So what's the problem with Beto?
While we've discussed some of the potential positives of a Beto Presidential candidacy, the are certainly plenty of issues and potential problems here. First of all, Beto's lack of experience is glaring, as he will only really have his experiences as a U.S. Representative and City Council member as his greatest political experience, which will be rough especially during a primary, where Beto will have to face off against those with significantly more political experience, which will certainly include more experienced U.S. Senators and Governors. Beto will also be reminded of his arrest record, as he has been arrested twice for Burglary and driving under the influence, and while those aren't as serious as something like a felony, it still won't help Beto in any future race. In contrast, someone like Barack Obama at least was a U.S. Senator at the time he ran for presidency, and many wonder why O'Rourke didn't decide to move to a blue state and run for Senate, as I could easily see Beto as a California or New Mexico Senator for example. Beto's charm, energy, and attractiveness will be needed at the highest of levels if he is to defeat more experienced candidates in a primary election. If he were to survive a Democratic Primary in 2020, he would then of course go head to head with President Donald Trump, which has its own obvious challenges. Trump will have his record as President for four years to run on, and also how his own business experience before the presidency would significantly “Trump” whatever business experience record Beto has. If the Trump economy is also going well you can add another hurdle to Beto's candidacy, in addition to whatever ridicule or nickname President Trump would give him, especially poking fun at his fake Mexican nickname, similar to how President Trump has labeled Elizabeth Warren as “Pocahontas”.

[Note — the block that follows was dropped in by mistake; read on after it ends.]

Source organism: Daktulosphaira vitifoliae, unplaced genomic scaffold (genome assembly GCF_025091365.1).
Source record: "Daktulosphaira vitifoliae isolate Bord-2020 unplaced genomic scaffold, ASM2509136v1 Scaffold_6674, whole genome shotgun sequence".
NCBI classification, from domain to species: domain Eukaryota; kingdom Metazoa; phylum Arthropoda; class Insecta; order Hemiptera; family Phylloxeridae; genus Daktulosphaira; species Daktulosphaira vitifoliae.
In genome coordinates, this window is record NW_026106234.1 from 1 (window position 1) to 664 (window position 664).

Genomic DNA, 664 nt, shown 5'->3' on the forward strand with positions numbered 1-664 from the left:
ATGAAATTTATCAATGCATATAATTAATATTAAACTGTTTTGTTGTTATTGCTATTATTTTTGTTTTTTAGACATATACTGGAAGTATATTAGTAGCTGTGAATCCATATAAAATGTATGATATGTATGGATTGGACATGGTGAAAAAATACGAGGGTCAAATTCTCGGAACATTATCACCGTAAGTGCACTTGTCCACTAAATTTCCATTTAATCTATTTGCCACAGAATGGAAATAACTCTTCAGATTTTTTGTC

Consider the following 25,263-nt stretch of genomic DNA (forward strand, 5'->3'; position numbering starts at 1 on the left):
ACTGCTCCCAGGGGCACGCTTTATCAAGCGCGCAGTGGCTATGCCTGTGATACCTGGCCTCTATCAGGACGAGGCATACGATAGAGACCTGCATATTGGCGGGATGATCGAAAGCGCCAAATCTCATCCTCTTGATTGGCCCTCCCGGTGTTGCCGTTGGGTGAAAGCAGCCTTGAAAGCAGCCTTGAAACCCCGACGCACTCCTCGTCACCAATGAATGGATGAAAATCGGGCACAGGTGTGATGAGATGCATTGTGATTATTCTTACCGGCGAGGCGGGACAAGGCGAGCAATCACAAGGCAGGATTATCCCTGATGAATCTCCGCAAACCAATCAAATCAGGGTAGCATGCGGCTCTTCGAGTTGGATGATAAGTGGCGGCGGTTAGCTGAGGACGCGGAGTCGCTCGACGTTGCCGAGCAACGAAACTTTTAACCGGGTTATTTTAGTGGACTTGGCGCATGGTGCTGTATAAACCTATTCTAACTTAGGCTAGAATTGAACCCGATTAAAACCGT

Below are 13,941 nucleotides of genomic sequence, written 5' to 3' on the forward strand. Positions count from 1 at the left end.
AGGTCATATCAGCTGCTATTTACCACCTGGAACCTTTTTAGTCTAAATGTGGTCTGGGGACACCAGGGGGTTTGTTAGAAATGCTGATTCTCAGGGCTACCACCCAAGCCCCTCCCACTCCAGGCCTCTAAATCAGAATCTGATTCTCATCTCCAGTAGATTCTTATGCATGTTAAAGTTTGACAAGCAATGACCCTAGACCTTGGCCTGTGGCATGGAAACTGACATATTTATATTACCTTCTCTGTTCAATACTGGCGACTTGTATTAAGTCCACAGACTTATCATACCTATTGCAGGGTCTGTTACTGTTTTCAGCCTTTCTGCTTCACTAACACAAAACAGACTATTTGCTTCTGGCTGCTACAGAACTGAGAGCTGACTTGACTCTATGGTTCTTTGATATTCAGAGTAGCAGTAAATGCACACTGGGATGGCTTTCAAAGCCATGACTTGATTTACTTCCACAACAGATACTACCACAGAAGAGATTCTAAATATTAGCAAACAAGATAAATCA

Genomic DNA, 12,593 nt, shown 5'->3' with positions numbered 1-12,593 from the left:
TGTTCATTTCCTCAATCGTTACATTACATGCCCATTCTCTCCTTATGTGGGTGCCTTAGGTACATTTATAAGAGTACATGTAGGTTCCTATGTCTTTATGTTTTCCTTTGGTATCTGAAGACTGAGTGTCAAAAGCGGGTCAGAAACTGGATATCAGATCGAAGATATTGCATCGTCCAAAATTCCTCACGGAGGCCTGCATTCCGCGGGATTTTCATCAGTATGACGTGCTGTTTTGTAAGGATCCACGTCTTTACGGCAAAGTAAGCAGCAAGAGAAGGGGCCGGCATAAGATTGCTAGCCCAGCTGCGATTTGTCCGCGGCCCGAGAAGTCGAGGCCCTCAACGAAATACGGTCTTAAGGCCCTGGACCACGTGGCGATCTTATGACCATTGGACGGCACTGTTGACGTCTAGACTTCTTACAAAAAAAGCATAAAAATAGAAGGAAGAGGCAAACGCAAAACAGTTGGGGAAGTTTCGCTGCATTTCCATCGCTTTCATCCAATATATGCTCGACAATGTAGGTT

I am not at all a member of the Democratic Party, but if I were, I'd certainly be intrigued by the future of Beto O'Rourke. If he doesn't become a Presidential candidate, Beto could certainly make another run for Senator or perhaps something like Governor in the future, as he has certainly achieved some popularity. As far as 2020 goes, I could see Beto O'Rourke as declaring a run for the Presidency, but I don't think he'd be able to get through the Democratic primary, as I feel he's just too raw right now, too inexperienced, and not quite ready for this big of a stage as of yet. There is still a feeling regarding the Democratic Party that things like the primary are “rigged”, and that it is likely someone else's “turn” to make a White House run, much like the 2016 election with Hillary. If a Beto Presidential run is in the cards, perhaps a later date like 2024 would be a more realistic opportunity, especially if he can win something major before that particular run. In the meantime, life really isn't so bad for Beto O'Rourke, and being a “rock star” isn't such a bad thing even if he can't be a U.S. Senator or future U.S. President.